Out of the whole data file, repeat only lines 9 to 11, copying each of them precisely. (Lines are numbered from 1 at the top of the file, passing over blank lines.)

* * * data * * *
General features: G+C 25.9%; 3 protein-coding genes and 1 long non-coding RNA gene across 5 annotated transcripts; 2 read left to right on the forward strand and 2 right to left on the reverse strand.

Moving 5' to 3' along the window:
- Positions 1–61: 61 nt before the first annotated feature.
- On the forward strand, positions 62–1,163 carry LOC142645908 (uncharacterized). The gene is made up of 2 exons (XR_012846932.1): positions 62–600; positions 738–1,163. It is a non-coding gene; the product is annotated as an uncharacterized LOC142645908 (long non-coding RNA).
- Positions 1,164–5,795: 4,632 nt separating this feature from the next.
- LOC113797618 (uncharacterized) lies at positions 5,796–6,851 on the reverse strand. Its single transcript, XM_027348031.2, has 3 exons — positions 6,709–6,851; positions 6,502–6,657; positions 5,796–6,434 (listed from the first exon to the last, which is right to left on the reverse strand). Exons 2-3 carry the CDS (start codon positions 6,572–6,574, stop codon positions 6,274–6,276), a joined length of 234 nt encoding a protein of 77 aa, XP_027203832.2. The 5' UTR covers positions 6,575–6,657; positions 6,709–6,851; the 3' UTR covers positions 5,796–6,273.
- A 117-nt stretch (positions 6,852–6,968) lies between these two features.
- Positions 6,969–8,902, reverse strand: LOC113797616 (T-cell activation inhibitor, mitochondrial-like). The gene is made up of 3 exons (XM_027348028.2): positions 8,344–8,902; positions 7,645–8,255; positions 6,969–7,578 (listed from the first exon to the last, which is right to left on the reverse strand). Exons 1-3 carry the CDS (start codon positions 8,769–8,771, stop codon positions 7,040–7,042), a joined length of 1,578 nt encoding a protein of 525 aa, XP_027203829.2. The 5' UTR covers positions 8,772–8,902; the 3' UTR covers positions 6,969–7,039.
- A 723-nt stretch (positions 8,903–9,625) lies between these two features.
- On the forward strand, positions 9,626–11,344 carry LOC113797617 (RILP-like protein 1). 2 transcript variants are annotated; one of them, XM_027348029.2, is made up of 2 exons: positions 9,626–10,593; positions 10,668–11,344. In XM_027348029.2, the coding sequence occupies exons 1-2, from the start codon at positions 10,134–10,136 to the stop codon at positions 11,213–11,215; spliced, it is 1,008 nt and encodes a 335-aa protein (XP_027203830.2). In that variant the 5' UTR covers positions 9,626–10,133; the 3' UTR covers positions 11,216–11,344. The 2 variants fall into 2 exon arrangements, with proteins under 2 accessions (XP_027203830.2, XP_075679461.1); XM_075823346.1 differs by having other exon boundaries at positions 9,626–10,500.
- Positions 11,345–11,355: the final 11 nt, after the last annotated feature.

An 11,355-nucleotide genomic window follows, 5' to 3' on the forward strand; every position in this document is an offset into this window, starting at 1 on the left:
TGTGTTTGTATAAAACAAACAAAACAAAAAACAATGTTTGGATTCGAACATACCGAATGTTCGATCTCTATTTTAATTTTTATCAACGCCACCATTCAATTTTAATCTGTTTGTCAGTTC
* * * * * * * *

- A 723-nt stretch (positions 8,903–9,625) lies between these two features.
- On the forward strand, positions 9,626–11,344 carry LOC113797617 (RILP-like protein 1). 2 transcript variants are annotated; one of them, XM_027348029.2, is made up of 2 exons: positions 9,626–10,593; positions 10,668–11,344. In XM_027348029.2, the coding sequence occupies exons 1-2, from the start codon at positions 10,134–10,136 to the stop codon at positions 11,213–11,215; spliced, it is 1,008 nt and encodes a 335-aa protein (XP_027203830.2). In that variant the 5' UTR covers positions 9,626–10,133; the 3' UTR covers positions 11,216–11,344. The 2 variants fall into 2 exon arrangements, with proteins under 2 accessions (XP_027203830.2, XP_075679461.1); XM_075823346.1 differs by having other exon boundaries at positions 9,626–10,500.
- Positions 11,345–11,355: the final 11 nt, after the last annotated feature.